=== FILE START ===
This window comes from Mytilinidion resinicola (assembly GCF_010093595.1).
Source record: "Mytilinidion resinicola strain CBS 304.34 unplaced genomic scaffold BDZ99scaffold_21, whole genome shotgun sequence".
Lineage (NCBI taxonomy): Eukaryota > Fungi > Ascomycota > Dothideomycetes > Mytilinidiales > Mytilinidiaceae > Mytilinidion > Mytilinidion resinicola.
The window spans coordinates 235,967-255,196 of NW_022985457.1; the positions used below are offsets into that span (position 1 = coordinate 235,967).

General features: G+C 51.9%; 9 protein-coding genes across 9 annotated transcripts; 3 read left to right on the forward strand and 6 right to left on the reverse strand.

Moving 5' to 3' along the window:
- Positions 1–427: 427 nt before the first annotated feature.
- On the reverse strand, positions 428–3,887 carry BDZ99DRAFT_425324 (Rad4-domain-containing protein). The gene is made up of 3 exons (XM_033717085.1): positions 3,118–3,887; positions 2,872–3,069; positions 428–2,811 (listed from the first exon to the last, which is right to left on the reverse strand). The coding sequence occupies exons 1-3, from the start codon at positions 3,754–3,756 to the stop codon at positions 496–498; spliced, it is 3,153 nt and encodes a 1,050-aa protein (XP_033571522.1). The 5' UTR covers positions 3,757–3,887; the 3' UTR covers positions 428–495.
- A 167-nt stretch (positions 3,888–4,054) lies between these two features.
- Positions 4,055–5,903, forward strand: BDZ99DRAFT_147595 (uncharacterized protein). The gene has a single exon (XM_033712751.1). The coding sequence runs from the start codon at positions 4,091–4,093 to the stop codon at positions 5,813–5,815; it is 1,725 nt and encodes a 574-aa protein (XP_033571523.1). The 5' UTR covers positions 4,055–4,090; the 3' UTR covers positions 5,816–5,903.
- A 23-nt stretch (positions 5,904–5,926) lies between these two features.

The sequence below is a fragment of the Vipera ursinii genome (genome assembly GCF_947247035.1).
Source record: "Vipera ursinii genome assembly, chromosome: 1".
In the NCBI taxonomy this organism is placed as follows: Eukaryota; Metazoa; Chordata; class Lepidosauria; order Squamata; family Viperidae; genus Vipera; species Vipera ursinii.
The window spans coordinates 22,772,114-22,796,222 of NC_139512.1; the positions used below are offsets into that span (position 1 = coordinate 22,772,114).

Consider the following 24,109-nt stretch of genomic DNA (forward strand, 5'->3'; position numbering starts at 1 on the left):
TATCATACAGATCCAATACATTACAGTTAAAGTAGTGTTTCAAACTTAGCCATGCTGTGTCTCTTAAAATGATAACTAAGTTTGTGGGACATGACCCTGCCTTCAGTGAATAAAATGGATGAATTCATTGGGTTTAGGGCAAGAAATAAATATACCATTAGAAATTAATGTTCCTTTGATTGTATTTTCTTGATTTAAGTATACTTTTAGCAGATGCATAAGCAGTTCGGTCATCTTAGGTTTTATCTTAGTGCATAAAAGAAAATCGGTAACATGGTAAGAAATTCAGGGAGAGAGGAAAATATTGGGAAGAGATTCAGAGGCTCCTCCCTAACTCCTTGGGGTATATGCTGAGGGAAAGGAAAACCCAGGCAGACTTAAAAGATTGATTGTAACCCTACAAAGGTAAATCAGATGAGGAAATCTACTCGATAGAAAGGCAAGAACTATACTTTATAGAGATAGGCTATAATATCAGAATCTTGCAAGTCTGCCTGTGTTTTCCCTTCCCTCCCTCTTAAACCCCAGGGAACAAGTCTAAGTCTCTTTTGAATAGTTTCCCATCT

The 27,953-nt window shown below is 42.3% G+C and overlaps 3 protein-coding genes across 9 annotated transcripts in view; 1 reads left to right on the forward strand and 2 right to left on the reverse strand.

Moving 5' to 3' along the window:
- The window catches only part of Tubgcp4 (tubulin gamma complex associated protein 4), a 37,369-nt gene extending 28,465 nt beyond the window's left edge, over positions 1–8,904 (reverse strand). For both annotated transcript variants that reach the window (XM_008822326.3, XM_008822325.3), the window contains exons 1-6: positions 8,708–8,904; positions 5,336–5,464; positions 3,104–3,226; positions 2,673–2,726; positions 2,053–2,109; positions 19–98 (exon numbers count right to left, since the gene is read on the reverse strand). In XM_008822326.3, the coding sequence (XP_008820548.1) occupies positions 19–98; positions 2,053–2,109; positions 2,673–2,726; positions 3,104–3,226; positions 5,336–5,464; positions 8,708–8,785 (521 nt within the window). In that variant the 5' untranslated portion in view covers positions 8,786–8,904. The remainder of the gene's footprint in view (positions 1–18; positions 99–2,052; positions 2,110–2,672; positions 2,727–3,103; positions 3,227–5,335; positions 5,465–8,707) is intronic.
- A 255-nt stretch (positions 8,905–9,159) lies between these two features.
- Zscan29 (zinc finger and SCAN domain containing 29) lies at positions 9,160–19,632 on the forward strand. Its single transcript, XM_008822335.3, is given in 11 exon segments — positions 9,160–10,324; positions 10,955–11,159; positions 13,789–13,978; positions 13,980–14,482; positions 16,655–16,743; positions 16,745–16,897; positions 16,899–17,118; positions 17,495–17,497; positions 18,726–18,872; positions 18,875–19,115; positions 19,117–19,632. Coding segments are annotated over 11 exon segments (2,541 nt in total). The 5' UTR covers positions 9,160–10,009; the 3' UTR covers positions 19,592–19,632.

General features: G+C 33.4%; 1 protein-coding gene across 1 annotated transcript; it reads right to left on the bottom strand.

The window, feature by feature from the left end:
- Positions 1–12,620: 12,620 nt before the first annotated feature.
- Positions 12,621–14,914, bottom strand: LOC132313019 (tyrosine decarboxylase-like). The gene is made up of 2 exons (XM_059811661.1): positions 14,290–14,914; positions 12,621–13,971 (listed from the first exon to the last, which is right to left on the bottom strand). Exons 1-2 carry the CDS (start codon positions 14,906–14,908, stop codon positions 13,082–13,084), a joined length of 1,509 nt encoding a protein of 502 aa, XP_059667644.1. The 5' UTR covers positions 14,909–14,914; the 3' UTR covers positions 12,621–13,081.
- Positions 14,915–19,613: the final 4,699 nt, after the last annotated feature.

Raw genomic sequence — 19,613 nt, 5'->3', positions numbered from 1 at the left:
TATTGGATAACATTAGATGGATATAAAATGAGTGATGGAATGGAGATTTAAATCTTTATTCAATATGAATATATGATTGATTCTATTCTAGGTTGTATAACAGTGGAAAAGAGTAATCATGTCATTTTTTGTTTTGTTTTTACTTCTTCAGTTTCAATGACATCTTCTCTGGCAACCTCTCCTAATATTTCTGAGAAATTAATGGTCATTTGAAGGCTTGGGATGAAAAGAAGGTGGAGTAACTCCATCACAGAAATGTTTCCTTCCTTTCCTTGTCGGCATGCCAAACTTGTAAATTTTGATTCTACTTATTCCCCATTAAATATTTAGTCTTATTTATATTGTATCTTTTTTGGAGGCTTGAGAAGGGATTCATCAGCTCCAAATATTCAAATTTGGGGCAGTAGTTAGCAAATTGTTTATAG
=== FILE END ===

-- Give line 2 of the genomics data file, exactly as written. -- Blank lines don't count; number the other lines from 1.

Source record: "Mytilinidion resinicola strain CBS 304.34 unplaced genomic scaffold BDZ99scaffold_21, whole genome shotgun sequence".